But of course it seems quite clear to me that the stance described in Rom. 12:14f.--”humble submission”--is identical with the stance described in Rom. 13:1-7. Nonetheless, Kallas is able to be so careless with his exegesis because the vast majority of commentators up till his time did represent the stance of Romans 13 as a one of “ardent and active support” of the state. Since the 1960s, many commentators have moved (though haltingly and with lingering inconsistencies) to a more nuanced view of what Paul is in fact asking for in Romans 13, thus bringing it considerably more into line with the rest of his teaching that Kallas rehearses (though on most readings, it still sits somewhat uncomfortably).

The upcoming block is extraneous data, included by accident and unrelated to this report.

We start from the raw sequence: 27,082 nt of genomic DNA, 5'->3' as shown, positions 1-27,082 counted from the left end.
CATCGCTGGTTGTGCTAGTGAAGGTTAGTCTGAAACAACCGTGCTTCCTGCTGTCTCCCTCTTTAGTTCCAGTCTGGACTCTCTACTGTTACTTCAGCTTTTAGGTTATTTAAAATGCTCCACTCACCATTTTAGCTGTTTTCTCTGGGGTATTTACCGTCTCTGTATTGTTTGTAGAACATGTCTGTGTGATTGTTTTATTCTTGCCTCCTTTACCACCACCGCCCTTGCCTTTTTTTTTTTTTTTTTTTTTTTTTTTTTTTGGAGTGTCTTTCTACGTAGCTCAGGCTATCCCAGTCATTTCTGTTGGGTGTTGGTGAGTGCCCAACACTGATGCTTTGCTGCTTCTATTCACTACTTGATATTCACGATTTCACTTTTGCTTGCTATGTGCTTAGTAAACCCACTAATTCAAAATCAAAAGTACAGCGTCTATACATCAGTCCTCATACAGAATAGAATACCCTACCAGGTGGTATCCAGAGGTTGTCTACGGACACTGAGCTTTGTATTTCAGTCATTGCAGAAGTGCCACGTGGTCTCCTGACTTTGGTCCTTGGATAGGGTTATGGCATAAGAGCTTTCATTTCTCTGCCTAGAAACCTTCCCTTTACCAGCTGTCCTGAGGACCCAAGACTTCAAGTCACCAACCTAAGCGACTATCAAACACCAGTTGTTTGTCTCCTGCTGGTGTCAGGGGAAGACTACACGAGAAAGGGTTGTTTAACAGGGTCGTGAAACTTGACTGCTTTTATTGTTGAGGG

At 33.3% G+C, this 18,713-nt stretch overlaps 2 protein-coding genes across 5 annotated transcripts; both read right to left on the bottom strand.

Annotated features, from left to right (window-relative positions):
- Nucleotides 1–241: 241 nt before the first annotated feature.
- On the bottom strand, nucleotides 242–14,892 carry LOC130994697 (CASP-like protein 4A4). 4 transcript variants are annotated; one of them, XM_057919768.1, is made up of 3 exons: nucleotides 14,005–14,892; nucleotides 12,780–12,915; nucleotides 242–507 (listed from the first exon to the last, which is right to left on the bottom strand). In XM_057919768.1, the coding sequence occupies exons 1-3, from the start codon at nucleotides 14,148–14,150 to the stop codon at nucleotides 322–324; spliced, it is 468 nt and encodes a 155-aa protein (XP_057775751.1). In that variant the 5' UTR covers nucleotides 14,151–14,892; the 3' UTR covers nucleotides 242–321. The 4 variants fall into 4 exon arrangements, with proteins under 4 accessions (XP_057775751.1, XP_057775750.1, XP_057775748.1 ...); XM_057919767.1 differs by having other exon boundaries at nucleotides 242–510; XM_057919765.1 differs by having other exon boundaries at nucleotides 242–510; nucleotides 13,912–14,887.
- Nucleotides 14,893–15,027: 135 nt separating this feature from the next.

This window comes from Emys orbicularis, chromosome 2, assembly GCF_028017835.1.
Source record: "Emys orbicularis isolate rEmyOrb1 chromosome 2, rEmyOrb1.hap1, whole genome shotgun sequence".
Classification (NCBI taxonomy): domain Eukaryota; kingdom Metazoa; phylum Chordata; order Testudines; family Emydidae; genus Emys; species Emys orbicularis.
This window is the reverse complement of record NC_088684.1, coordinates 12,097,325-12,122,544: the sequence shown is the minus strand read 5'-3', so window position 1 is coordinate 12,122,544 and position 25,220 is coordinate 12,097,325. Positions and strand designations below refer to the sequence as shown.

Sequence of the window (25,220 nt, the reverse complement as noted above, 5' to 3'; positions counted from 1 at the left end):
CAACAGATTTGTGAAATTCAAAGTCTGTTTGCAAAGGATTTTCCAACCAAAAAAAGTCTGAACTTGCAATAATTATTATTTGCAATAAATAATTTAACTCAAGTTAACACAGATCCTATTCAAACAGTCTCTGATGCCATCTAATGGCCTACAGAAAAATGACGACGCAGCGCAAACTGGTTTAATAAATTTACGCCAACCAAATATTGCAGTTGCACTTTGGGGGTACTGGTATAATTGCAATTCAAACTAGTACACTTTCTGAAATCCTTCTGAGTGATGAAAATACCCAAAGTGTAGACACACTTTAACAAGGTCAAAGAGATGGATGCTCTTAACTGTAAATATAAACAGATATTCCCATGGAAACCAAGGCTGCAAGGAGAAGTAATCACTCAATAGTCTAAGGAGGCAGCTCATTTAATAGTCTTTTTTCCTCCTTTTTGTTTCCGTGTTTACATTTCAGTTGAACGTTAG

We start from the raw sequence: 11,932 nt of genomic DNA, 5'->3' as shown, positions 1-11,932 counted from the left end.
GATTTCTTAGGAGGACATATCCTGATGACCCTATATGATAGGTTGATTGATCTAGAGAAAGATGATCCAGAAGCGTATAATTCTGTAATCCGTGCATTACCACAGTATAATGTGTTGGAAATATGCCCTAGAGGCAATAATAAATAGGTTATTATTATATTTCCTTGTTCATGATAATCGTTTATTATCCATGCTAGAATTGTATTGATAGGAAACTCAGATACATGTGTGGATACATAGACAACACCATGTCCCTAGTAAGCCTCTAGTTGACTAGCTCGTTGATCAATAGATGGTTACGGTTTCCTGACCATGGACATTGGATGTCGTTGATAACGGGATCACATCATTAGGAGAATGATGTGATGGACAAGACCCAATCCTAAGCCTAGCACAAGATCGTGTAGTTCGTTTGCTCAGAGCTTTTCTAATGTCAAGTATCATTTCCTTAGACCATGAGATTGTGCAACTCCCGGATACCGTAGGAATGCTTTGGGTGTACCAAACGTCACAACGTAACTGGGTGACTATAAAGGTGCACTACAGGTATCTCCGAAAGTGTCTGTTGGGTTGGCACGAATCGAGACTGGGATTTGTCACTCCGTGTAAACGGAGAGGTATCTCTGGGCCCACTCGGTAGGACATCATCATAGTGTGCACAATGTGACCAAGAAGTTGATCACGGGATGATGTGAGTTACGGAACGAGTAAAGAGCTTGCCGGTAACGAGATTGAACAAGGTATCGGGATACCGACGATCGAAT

What about the other point? Is it true that “this little section of seven verses has always been recognized by theologians as a self-contained envelope completely independent of its context”? That would seem bizarre indeed--who writes a letter and inserts a 175-word paragraph with no relation to what comes before and after? Well, I know a few ADD people who might, but it’s hard to imagine why Paul would. And yet, Kallas is more or less correct in asserting that commentators before his time unanimously treated this as a completely independent section, a point he makes much of at the outset of his article. Remarkably, since Kallas’s article, despite the obligatory rebuttals in every commentary, this basic stance has changed little. The standard approach has continued to assume a basic independence of the passage, and only qualified this independence to the extent necessary to deny the interpolation argument. Sometimes scholars will seem to glimpse the light--“wait...maybe this passage actually ought to be read in context” and then, frightened by the possible insights this might generate, they retreat to the safety of the “self-contained envelope.” Robert Stein provides a great example of this in a 1989 article: “Numerous attempts have been made to show that it is not simply an intrusion into the context, but that it has significant ties to what precedes and follows....[A survey of these follows. Then, without rebutting any of them, he says:] Even if there are ties with the immediately surrounding materials, it must nevertheless be admitted that the ties are at best loose.” He then quotes Kasemann to make himself feel comfortable with this blithe assertion, and moves on. In fact, nearly everyone likes to quote Kasemann, particularly his little “alien body” remark: “Our section is an independent block. In view of its singular scope it can be pointedly called an alien body in Paul’s exhortation.” Yet this assertion does not sit well with Kasemann’s own insistence, at the outset of commenting on chapter 12, that Paul’s “train of thought is by no means as unsystematic as many suppose today. Viewed a a whole, the Epistle to the Romans reveals a closely knit argumentation which is hidden only to those who do not exert enough effort over it.” Exactly--those who do not exert enough effort over it. Such as for instance S. Hutchinson, who in 1971 wrote that 13:1-7’s independence from its context posed no problem in view of the loose connections of 12:9-21, a “grab-bag of disconnected unsorted teachings which do not reflect any effort at continuous argument”--thus “a close logical connection between chapters 12 and 13 is hardly to be expected.” Pace Hutchinson, commentators have in fact discerned a number of literary and thematic ties that knit this section firmly together.